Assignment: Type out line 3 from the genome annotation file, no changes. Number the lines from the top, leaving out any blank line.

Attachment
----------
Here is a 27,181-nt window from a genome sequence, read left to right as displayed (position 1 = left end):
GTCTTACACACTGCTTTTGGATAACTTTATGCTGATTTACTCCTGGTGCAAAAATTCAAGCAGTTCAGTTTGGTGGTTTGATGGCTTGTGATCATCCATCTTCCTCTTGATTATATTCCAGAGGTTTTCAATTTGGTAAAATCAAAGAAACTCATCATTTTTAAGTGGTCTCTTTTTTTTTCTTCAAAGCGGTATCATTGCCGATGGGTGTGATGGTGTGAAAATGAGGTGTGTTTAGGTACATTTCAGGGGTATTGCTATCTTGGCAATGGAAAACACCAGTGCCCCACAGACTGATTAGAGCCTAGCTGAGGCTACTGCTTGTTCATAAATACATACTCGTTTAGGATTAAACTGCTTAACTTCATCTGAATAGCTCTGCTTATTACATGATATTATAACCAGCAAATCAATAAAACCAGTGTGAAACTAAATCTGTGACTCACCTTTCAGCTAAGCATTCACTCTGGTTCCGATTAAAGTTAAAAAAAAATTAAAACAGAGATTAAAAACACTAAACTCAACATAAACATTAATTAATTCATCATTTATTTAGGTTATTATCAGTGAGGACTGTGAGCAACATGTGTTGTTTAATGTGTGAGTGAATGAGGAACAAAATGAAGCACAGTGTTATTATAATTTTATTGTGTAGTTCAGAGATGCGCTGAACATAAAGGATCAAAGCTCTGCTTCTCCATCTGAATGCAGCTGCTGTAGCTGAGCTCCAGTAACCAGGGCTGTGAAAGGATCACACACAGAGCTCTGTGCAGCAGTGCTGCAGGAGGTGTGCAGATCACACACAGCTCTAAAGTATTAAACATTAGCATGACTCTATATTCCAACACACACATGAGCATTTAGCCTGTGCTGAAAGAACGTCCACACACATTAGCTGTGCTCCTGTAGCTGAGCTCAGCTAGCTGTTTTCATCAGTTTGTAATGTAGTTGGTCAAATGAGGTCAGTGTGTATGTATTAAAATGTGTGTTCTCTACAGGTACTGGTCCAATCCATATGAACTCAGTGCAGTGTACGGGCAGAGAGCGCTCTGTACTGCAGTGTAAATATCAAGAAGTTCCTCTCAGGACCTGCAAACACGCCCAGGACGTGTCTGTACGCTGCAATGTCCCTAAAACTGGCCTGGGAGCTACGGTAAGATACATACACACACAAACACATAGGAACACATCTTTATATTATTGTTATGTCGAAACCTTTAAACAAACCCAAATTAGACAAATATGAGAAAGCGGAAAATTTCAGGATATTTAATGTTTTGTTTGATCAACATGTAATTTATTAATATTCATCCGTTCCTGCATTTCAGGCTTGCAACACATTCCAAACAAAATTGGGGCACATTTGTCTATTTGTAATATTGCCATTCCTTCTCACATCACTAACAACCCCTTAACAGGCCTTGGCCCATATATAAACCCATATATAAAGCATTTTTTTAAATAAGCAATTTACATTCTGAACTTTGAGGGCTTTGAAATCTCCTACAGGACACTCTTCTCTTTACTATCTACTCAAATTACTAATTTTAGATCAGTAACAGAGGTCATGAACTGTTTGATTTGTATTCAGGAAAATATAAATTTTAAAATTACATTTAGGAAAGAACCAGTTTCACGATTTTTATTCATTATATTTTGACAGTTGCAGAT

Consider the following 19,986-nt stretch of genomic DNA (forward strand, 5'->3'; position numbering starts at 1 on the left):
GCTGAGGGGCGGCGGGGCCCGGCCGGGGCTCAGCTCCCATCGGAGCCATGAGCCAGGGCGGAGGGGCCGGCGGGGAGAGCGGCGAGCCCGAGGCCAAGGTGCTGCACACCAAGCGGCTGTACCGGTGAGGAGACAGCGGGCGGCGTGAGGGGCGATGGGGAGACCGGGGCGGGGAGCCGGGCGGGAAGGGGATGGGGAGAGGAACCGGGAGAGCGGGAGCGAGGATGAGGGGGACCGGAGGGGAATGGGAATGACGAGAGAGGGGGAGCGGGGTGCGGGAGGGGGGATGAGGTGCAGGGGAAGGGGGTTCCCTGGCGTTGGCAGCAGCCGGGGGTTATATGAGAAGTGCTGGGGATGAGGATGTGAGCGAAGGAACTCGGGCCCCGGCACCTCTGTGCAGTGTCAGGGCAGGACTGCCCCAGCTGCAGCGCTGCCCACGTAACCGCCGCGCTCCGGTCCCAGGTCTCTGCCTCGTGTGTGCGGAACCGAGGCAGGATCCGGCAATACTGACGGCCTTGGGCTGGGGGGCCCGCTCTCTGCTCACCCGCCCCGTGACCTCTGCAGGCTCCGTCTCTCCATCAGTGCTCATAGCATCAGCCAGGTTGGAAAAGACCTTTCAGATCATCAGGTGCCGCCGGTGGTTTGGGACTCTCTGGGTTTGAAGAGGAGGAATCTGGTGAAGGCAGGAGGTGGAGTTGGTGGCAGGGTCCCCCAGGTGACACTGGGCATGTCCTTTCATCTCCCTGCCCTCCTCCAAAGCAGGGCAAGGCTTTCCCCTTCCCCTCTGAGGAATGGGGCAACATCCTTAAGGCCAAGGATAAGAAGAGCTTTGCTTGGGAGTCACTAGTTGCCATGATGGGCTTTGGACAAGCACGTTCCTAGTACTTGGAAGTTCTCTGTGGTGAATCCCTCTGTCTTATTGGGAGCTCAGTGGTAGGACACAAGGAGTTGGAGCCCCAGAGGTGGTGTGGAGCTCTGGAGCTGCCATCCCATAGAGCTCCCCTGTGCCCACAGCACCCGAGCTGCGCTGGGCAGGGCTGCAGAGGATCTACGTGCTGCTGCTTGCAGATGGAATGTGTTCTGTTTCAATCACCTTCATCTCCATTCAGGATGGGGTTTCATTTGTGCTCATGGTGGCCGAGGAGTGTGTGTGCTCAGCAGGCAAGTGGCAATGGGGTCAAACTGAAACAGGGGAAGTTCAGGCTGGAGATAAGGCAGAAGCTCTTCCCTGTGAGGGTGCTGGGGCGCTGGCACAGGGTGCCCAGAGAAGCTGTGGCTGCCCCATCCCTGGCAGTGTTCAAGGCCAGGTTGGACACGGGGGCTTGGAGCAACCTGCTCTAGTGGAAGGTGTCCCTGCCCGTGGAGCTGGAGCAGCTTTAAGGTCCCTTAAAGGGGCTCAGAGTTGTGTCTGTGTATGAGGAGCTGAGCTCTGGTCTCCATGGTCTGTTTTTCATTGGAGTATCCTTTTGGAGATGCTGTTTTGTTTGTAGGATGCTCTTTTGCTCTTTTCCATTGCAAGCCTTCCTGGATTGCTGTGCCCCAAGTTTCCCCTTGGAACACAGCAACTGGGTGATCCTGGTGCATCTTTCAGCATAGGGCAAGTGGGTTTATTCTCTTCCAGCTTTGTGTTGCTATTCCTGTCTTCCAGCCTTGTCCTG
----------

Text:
Consider the following 19,986-nt stretch of genomic DNA (forward strand, 5'->3'; position numbering starts at 1 on the left):